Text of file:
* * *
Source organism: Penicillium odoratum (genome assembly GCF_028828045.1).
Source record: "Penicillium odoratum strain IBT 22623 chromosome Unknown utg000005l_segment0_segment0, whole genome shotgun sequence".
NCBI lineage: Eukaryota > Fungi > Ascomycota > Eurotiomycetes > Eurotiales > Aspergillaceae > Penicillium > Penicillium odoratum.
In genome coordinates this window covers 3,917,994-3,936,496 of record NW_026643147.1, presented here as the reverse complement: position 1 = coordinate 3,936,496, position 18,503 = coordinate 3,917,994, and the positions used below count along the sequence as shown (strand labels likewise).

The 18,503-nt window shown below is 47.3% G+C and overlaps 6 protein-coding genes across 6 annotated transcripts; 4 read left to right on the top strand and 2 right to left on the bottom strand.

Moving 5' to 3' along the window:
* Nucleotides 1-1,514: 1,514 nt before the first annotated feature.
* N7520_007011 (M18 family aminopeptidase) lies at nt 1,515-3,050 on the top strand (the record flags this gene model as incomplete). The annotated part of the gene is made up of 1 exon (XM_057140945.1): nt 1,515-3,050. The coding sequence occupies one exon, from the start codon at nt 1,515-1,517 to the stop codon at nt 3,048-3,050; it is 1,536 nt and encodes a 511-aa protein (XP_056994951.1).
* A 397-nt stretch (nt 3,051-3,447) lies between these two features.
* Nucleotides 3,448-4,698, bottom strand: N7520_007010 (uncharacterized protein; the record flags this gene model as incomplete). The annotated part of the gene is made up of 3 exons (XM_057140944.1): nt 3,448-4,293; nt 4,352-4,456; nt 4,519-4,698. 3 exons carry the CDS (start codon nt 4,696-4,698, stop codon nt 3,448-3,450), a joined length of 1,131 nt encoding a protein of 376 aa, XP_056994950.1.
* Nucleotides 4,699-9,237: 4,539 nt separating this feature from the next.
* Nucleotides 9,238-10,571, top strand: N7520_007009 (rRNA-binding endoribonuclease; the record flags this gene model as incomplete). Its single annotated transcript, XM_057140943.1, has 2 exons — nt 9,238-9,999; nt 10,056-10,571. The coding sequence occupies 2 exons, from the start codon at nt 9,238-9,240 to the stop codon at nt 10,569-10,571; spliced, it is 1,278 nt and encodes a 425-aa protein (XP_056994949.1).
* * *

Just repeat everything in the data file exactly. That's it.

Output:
Source organism: Penicillium odoratum (genome assembly GCF_028828045.1).
Source record: "Penicillium odoratum strain IBT 22623 chromosome Unknown utg000005l_segment0_segment0, whole genome shotgun sequence".
NCBI lineage: Eukaryota > Fungi > Ascomycota > Eurotiomycetes > Eurotiales > Aspergillaceae > Penicillium > Penicillium odoratum.
In genome coordinates this window covers 3,917,994-3,936,496 of record NW_026643147.1, presented here as the reverse complement: position 1 = coordinate 3,936,496, position 18,503 = coordinate 3,917,994, and the positions used below count along the sequence as shown (strand labels likewise).

The 18,503-nt window shown below is 47.3% G+C and overlaps 6 protein-coding genes across 6 annotated transcripts; 4 read left to right on the top strand and 2 right to left on the bottom strand.

Moving 5' to 3' along the window:
* Nucleotides 1-1,514: 1,514 nt before the first annotated feature.
* N7520_007011 (M18 family aminopeptidase) lies at nt 1,515-3,050 on the top strand (the record flags this gene model as incomplete). The annotated part of the gene is made up of 1 exon (XM_057140945.1): nt 1,515-3,050. The coding sequence occupies one exon, from the start codon at nt 1,515-1,517 to the stop codon at nt 3,048-3,050; it is 1,536 nt and encodes a 511-aa protein (XP_056994951.1).
* A 397-nt stretch (nt 3,051-3,447) lies between these two features.
* Nucleotides 3,448-4,698, bottom strand: N7520_007010 (uncharacterized protein; the record flags this gene model as incomplete). The annotated part of the gene is made up of 3 exons (XM_057140944.1): nt 3,448-4,293; nt 4,352-4,456; nt 4,519-4,698. 3 exons carry the CDS (start codon nt 4,696-4,698, stop codon nt 3,448-3,450), a joined length of 1,131 nt encoding a protein of 376 aa, XP_056994950.1.
* Nucleotides 4,699-9,237: 4,539 nt separating this feature from the next.
* Nucleotides 9,238-10,571, top strand: N7520_007009 (rRNA-binding endoribonuclease; the record flags this gene model as incomplete). Its single annotated transcript, XM_057140943.1, has 2 exons — nt 9,238-9,999; nt 10,056-10,571. The coding sequence occupies 2 exons, from the start codon at nt 9,238-9,240 to the stop codon at nt 10,569-10,571; spliced, it is 1,278 nt and encodes a 425-aa protein (XP_056994949.1).